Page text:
• A pair of cranes is not copulating due to the presence of inhibitory factors such as disturbance.
  • For genetic reasons, when insemination with a male other than the the female's mate is required.
    • e.g. increasing the genetic influence of a given male on the population by using his semen to inseminate several females.
    • insemination can be carried out when the male and female are at geographically distant locations from one another.
    • Note: this avoids the need to break and reform pair bonds. 
  • To increase female fertility, by inseminating with semen from several males.
    • Note: it is then necessary to determine paternity by special tests. (B115.11A.w10)

(B115.11A.w10, P87.8.w1, P90.1.w2, P91.1.w6, P96.1.w1, N1.86.w2)

  • Artificial insemination also can be used for creation of hybrid cranes for specific research purposes. (B115.11A.w10)
  • Conditioning of the male crane to AI before egg laying is expected is advantageous to ensure the male is producing semen by the time the female lays eggs. (B115.2.w7)
  • Collection of semen for artificial insemination does not appear to reduce natural fertility. However, a male which is successfully naturally copulating may not produce good semen samples during semen collection, due to depletion of semen reserves. (P87.8.w2)
  • Artificial insemination is time-consuming and labour-intensive, requiring repeated catching and handling of the birds. It should not be used unnecessarily. (P1.1980.w8)
  • Good record keeping is extremely important. (N31.33.w2)

Factors affecting the effectiveness of artificial insemination

  • A study of cranes of ten species at ICF indicated that fertility rates when artificial insemination was used increased significantly (p<0.05) with: (P87.7.w4)
    • higher sperm motility; (P87.7.w4)
    • higher sperm density; (P87.7.w4)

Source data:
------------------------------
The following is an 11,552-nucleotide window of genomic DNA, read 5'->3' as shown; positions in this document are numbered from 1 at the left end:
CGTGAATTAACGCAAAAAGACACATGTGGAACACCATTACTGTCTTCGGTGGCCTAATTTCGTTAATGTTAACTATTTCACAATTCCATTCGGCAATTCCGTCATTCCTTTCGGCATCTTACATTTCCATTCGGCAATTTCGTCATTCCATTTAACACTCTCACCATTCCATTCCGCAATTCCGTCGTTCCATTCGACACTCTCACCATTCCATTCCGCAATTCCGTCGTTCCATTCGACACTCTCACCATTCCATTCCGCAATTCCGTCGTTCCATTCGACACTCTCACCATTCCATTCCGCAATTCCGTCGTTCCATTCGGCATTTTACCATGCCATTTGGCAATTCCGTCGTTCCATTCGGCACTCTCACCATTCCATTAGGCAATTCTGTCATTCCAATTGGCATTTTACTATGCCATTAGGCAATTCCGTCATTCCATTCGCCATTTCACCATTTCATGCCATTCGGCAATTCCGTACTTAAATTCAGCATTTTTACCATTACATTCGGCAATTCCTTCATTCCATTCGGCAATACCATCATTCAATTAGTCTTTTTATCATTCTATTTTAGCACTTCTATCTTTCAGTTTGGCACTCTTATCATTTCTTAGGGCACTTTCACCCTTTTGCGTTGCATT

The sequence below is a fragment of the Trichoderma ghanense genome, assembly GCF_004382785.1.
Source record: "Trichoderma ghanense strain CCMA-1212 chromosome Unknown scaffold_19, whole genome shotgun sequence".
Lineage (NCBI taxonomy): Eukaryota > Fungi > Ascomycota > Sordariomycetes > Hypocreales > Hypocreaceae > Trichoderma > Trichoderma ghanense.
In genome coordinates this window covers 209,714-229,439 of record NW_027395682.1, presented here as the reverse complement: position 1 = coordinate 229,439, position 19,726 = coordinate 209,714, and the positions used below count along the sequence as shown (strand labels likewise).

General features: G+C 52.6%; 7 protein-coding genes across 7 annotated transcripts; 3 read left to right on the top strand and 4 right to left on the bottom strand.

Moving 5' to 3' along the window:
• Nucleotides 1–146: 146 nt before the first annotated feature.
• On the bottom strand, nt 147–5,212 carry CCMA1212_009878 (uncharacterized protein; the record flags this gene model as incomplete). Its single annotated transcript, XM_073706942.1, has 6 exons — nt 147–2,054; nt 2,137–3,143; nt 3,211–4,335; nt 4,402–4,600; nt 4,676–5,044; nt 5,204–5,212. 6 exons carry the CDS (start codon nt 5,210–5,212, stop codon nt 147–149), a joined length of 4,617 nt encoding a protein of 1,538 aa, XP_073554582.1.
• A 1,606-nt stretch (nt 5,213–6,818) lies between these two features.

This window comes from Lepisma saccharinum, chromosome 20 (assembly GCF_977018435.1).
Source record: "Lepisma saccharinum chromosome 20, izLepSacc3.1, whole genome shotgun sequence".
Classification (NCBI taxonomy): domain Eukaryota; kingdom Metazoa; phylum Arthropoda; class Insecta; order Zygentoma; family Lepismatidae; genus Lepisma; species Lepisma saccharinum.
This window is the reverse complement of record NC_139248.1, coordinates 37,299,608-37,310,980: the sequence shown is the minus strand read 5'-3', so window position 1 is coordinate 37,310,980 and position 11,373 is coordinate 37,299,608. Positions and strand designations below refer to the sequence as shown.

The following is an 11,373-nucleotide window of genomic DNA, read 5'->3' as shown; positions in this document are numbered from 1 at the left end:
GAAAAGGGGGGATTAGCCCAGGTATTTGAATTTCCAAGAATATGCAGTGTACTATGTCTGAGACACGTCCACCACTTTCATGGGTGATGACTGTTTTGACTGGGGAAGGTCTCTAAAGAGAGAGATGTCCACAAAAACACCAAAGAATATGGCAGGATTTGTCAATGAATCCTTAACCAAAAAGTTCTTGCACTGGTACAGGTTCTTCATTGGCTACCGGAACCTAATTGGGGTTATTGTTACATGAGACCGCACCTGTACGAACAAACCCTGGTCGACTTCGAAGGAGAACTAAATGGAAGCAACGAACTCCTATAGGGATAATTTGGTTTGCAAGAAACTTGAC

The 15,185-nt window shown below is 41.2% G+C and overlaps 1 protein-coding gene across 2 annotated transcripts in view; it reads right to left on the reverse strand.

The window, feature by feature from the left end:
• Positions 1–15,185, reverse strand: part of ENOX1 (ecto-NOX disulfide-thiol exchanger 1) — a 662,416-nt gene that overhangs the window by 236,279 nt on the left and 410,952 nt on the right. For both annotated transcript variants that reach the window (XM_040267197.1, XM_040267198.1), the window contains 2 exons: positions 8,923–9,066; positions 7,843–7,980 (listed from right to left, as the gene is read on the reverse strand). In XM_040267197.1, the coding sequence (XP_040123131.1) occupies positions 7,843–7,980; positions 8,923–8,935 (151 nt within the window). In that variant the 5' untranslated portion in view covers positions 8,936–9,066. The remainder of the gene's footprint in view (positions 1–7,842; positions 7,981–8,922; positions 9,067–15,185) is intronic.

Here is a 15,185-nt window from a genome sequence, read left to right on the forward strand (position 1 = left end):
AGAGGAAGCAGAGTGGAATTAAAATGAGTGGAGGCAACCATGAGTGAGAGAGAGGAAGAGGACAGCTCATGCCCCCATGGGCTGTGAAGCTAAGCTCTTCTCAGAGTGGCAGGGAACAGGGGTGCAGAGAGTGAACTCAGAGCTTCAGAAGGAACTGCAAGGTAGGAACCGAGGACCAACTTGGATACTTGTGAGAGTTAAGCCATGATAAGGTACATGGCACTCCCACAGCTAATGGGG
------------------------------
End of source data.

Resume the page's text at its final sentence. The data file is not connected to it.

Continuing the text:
• inseminations in the period 4-7 days before oviposition (highest with two inseminations in this period, lowest with zero). (P87.7.w4)
  • In general, artificial insemination is most effective if carried out three times a week. However, there are species-related and individual variation; ideally, within a basic plan, insemination times should be tailored to the individual birds. (P87.7.w4)
    • Fertility is reduced if insemination is carried out more than eight days before oviposition or less than 2-3 days before oviposition. (P87.7.w4)
      • Insemination must occur at least 56-60+ hours before oviposition, before the formation of the shell membrane. (P87.7.w4)
    • Fertility for subsequent eggs is higher if insemination is carried out within a few hours after oviposition rather than 2-3 days before oviposition. (P17.43.w1)
    • Within a schedule of three times per week, insemination times should be adjusted based on the next expected laying date for a given female. (P87.7.w4)
    • Some whooping cranes at ICF delay the start of egg laying, or stop laying, if inseminated more than twice per week. (P87.7.w4)
    • In wattled cranes at ICF, 60% fertility was obtained if insemination had been carried out 4-16 days before egg laying. (P87.7.w4)